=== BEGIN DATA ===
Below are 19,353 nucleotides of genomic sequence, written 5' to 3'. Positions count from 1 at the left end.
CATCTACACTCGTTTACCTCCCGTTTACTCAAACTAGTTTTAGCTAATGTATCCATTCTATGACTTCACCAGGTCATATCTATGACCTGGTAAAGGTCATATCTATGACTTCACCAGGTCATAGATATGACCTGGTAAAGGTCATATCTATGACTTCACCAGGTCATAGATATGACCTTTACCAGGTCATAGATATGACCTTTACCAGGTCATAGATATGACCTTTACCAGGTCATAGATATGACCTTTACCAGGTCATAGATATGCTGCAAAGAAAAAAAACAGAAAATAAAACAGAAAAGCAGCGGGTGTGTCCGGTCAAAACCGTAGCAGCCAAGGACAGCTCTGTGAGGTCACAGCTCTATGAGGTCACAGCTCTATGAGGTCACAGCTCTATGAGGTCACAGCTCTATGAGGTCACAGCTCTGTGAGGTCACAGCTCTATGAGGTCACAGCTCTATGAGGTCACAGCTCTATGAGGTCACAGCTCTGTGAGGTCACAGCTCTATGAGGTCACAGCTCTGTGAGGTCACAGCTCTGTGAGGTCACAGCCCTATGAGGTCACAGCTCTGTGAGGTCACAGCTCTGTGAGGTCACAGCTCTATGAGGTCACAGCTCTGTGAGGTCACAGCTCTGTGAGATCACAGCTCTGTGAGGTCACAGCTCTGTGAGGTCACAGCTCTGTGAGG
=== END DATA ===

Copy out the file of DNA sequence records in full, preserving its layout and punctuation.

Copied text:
Below are 19,353 nucleotides of genomic sequence, written 5' to 3'. Positions count from 1 at the left end.
CATCTACACTCGTTTACCTCCCGTTTACTCAAACTAGTTTTAGCTAATGTATCCATTCTATGACTTCACCAGGTCATATCTATGACCTGGTAAAGGTCATATCTATGACTTCACCAGGTCATAGATATGACCTGGTAAAGGTCATATCTATGACTTCACCAGGTCATAGATATGACCTTTACCAGGTCATAGATATGACCTTTACCAGGTCATAGATATGACCTTTACCAGGTCATAGATATGACCTTTACCAGGTCATAGATATGCTGCAAAGAAAAAAAACAGAAAATAAAACAGAAAAGCAGCGGGTGTGTCCGGTCAAAACCGTAGCAGCCAAGGACAGCTCTGTGAGGTCACAGCTCTATGAGGTCACAGCTCTATGAGGTCACAGCTCTATGAGGTCACAGCTCTATGAGGTCACAGCTCTGTGAGGTCACAGCTCTATGAGGTCACAGCTCTATGAGGTCACAGCTCTATGAGGTCACAGCTCTGTGAGGTCACAGCTCTATGAGGTCACAGCTCTGTGAGGTCACAGCTCTGTGAGGTCACAGCCCTATGAGGTCACAGCTCTGTGAGGTCACAGCTCTGTGAGGTCACAGCTCTATGAGGTCACAGCTCTGTGAGGTCACAGCTCTGTGAGATCACAGCTCTGTGAGGTCACAGCTCTGTGAGGTCACAGCTCTGTGAGG